The Journal of Continuing Education in Nursing

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Original Article 

Improving Feedback to Students Online: Teaching Tips From Experienced Faculty

Wanda Bonnel, PhD, GNP-BC, ANEF; Heidi Boehm, MS, RN

Abstract

Background:

As nurses seek to advance their education through online courses, considering best practices in feedback is especially important. Rich and rapid feedback has long been considered a best teaching practice, but how to provide this feedback in an online course environment is not always clear. This study was conducted to identify how experienced faculty provide feedback to online students.

Methods:

This descriptive exploratory study surveyed faculty about their approach to feedback with broad exploratory questions and a validation survey. The sample included faculty in four different states who benchmark online educational best practices.

Results:

Content analysis was used to evaluate data, with 15 themes emerging. These themes were organized into three categories: using best available tools; having a system; and creating a feedback-rich environment.

Conclusion:

The findings support and extend the guidelines for best practices in online education, including a focus on multisource feedback opportunities during course design.

Abstract

Background:

As nurses seek to advance their education through online courses, considering best practices in feedback is especially important. Rich and rapid feedback has long been considered a best teaching practice, but how to provide this feedback in an online course environment is not always clear. This study was conducted to identify how experienced faculty provide feedback to online students.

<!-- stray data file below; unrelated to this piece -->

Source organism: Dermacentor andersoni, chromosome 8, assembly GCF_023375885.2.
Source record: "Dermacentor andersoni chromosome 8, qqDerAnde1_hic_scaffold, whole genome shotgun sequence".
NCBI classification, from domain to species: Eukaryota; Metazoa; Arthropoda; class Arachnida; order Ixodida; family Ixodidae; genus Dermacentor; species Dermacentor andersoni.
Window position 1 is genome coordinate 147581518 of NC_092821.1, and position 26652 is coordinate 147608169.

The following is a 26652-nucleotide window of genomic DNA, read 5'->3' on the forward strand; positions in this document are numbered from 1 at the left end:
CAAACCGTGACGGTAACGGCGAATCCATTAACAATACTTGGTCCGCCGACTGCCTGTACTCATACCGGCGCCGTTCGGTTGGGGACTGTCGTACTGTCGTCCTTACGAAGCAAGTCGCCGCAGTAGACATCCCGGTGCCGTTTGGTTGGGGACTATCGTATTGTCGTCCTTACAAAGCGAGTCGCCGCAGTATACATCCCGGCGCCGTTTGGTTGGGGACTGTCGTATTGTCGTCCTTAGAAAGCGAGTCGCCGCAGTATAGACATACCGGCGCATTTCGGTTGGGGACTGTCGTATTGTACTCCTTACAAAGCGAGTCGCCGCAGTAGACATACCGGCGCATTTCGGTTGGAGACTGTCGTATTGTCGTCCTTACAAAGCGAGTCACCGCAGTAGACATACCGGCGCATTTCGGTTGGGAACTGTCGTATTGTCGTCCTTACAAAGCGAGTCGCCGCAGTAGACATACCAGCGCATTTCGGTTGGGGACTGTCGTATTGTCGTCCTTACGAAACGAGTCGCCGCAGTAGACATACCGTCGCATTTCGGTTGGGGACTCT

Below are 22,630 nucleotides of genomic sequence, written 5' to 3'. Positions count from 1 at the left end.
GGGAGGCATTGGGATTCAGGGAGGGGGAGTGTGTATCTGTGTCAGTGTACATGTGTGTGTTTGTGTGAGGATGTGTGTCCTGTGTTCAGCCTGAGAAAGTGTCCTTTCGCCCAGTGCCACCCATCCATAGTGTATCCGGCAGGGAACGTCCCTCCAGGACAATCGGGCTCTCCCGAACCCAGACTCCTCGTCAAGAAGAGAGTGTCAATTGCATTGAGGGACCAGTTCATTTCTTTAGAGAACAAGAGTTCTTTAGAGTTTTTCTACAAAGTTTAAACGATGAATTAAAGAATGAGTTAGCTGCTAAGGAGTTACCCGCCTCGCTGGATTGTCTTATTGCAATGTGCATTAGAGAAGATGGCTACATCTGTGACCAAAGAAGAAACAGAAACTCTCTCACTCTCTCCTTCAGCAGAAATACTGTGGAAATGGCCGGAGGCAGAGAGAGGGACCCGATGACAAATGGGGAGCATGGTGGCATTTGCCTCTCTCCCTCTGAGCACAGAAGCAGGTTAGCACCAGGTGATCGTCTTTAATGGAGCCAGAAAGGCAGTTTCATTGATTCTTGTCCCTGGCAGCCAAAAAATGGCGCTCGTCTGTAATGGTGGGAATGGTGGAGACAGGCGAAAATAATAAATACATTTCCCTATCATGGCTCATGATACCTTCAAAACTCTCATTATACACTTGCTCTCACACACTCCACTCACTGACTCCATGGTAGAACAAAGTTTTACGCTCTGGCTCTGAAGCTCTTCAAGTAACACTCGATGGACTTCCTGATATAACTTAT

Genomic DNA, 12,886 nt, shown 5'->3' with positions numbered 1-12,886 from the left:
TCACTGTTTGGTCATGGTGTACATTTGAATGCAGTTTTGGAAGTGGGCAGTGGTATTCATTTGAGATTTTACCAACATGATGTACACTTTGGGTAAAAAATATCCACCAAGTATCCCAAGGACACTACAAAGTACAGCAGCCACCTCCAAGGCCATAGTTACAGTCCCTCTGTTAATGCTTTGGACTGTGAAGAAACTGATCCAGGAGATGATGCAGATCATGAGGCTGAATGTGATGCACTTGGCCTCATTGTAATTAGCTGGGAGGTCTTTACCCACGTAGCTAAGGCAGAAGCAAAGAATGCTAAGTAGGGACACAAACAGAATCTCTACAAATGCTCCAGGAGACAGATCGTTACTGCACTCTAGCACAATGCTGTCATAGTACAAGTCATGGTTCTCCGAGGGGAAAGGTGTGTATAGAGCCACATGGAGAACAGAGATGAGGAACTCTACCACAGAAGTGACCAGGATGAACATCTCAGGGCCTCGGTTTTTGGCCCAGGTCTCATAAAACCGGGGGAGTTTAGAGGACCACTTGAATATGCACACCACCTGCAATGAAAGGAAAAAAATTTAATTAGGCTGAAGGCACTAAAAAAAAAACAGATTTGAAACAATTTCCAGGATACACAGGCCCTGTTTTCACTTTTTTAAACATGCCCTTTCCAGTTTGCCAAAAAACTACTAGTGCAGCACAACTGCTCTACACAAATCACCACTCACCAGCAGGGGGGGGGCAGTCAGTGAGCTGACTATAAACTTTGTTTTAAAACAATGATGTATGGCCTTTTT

Methods:

This descriptive exploratory study surveyed faculty about their approach to feedback with broad exploratory questions and a validation survey. The sample included faculty in four different states who benchmark online educational best practices.

Results:

Content analysis was used to evaluate data, with 15 themes emerging. These themes were organized into three categories: using best available tools; having a system; and creating a feedback-rich environment.

Conclusion:

The findings support and extend the guidelines for best practices in online education, including a focus on multisource feedback opportunities during course design.

Dr. Bonnel is Associate Professor, University of Kansas School of Nursing, Kansas City, Kansas. Ms. Boehm is Unit Educator, University of Kansas Hospital, Kansas City, Kansas.

The authors disclose that they have no significant financial interests in any product or class of products discussed directly or indirectly in this activity. This research was supported in part by a National League for Nursing Education Research Grant.

Presented at the Midwest Nursing Research Society Conference, March 28–31, 2008, Indianapolis, Indiana.

Address correspondence to Wanda Bonnel, PhD, GNP-BC, ANEF, University of Kansas School of Nursing, 3901 Rainbow Blvd., Kansas City, KS 66160. E-mail: wbonnel@kumc.edu.

Received: March 15, 2011
Accepted: June 17, 2011
Posted Online: July 22, 2011

Opportunities for online education continue to emerge in staff development, continuing education, and traditional nursing education programs. As broad initiatives encourage entry-level nurses to gain advanced education, the need for continued learning gains new emphasis. Many nurses seeking bachelor’s and graduate degrees are taking programs offered online. Particularly if students are isolated as they take these courses, the availability of course offerings designed with educational best practices that help to engage learners is critical. Although rich and rapid feedback has long been considered a best practice, how best to provide this in an online environment continues to evolve. Additionally, advancing technologies provide new ways to offer students feedback on course activities. This article reports a descriptive exploratory study of experienced faculty best practices in providing feedback to students in online courses.

Background